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Power Out, Vol. 1
posted April 26, 2010
Self-Published, softcover, 84 pages, $9.95
Nathan Schreiber's Xeric-winning book, serialized on-line, proves to be a fine showcase for the cartoonist's skill with narrative. The story as presented so far feels well-paced, deftly folding a certain what-come-next insistence into what is at heart a languorous meditation of a young person's situation and station. The small community depicted seems believable, as does the basic set-up: kids left alone for the weekend, the older one of whom in rather typical fashion misbehaves and a younger one that may be without the capacity to join her stumbles away from the the safe-house quality of his limited routine. The power outage of the title extends the pair's separation and provides the younger sibling with an incentive to break ties to those things that seem to ground him. There are a number of quality sequences, well-observed: a believable nervous breakdown, a scene where one of the kids runs away from a social gathering of locals, and several moments set in nature that capture the heavy stillness that sometimes sneaks up on one outdoors. It's a promising work.
It's not one I'd recommend on its own, however. For one thing, it's not complete, part of a distressing trend to serialize entire books without strong breaks in the narrative one might expect from an ostensibly stand-alone work. I think this hampers these works -- not just from some consumer's standpoint of expecting a whole work and getting an incomplete one, but from an artistic vantage point in that you're dealing with incomplete material and therefore have little choice but to either accept it as a partial work or project upon it what might happen and its likely result. As is the case with a much better comic, last summer's Carol Tyler book You'll Never Know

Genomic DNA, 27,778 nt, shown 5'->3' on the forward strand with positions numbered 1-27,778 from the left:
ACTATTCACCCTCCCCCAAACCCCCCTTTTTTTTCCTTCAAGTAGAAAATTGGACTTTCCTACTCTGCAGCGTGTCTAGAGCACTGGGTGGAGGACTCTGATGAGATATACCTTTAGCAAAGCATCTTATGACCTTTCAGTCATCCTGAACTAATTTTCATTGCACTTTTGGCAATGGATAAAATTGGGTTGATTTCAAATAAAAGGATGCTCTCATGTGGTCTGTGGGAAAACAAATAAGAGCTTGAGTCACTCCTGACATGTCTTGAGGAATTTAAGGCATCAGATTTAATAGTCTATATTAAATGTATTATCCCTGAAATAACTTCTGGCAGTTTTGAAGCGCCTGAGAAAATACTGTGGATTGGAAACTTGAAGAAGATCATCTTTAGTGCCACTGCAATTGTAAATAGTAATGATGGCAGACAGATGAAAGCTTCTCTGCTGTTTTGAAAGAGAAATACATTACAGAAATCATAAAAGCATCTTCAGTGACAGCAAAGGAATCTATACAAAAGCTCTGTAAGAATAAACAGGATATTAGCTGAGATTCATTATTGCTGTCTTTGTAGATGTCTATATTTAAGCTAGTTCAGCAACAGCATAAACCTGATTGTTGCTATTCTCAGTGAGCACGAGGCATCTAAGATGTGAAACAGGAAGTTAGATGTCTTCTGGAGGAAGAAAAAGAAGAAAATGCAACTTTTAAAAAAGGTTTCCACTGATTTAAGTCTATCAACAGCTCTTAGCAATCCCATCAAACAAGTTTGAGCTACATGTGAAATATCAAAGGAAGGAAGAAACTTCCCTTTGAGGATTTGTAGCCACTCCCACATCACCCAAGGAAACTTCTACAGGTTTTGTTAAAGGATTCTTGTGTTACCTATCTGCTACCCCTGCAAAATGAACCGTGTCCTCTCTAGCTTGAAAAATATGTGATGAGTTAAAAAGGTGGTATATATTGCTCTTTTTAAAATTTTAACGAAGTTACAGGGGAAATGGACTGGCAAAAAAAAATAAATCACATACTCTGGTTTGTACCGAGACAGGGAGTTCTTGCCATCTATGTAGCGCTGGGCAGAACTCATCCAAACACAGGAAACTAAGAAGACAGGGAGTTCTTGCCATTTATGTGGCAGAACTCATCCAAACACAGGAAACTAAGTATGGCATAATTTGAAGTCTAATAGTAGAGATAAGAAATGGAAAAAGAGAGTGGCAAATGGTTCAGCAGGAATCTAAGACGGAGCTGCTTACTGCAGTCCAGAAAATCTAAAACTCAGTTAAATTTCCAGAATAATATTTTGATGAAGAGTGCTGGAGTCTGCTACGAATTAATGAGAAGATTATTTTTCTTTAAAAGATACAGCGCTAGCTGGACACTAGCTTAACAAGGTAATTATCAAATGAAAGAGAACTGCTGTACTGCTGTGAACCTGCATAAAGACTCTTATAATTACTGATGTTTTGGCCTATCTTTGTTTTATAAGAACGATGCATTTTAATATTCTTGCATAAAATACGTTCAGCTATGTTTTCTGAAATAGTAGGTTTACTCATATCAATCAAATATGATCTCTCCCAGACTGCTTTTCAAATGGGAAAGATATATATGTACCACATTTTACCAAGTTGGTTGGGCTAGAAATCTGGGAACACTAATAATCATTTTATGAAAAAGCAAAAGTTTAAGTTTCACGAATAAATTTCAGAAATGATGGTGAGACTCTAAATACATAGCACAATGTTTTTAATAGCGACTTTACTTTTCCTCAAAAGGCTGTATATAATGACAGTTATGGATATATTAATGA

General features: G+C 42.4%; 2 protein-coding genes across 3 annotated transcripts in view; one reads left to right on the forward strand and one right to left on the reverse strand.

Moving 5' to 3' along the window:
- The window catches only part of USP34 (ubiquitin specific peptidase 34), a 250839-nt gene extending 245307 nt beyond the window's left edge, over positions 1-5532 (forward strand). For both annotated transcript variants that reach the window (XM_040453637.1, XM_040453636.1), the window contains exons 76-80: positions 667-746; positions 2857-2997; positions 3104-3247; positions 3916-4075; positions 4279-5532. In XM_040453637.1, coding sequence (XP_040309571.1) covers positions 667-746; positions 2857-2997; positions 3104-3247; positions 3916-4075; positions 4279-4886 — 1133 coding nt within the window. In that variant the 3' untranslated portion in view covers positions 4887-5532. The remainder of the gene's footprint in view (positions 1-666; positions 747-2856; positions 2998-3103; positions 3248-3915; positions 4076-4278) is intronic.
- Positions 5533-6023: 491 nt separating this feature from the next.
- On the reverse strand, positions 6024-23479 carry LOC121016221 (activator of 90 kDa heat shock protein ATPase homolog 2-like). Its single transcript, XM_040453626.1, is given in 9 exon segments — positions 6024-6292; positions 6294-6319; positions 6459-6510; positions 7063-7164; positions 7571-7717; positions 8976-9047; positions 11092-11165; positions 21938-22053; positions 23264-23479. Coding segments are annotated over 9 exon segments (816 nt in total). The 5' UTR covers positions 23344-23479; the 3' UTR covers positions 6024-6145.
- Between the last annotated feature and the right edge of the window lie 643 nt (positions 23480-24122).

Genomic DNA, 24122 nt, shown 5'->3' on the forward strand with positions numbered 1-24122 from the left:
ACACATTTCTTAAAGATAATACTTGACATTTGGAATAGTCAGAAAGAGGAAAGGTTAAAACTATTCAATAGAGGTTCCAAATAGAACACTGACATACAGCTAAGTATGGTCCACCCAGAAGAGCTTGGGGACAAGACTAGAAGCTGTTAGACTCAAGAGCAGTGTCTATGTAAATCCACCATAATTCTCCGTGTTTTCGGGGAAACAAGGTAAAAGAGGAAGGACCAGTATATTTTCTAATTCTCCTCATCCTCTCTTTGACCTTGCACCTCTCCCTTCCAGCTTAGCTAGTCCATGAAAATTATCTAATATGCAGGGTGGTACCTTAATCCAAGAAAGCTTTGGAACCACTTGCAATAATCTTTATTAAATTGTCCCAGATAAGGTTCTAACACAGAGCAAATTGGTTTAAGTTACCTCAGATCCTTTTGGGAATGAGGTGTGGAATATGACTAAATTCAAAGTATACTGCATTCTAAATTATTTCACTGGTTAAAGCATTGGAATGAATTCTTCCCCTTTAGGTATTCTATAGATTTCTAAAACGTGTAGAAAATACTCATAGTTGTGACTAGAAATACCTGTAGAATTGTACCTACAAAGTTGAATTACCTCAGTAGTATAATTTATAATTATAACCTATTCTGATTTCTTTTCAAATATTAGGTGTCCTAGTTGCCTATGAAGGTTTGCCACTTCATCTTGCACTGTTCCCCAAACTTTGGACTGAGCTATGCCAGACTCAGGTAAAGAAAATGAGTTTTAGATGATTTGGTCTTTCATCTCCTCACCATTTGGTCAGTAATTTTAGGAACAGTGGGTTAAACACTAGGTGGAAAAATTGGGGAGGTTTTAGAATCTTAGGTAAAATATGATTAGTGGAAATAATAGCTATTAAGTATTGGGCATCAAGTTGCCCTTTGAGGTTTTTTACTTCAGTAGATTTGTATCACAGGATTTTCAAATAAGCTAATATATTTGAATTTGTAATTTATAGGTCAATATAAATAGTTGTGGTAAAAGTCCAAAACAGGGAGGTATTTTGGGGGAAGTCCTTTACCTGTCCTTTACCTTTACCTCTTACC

, I'm not quite sure how to process what happens to the characters. Even granting the work a continuity in craft and visual interest we can in no way guarantee, a lot of what I'll think about this book will depend on how the issues it presents resolve themselves.
That may sound unfair, but the hesitation cuts both ways. While I could make a cursory judgment based on the comic's obvious strengths, I would also have to come to some sort of summary decision based on what is so far Power Out
's most egregious failure: to distinguish itself as art that reflects a way of seeing the world as opposed to a series of effects derived from other works. To my eye, a lot of what goes on in Power Out
reflects a book that functions as a book: these are literary situations rich with allegory in which the kids find themselves, and so far the leads operate as types. In other words, there's little that's surprising: the book unfolds as I'd expect such a book to unfold, and while the skill in expressing fealty to effects one would ascribe to past works involves a prodigious display of skill, at some point I'll want this work to surprise me, to say something original and worthy of reflection. I just don't know yet.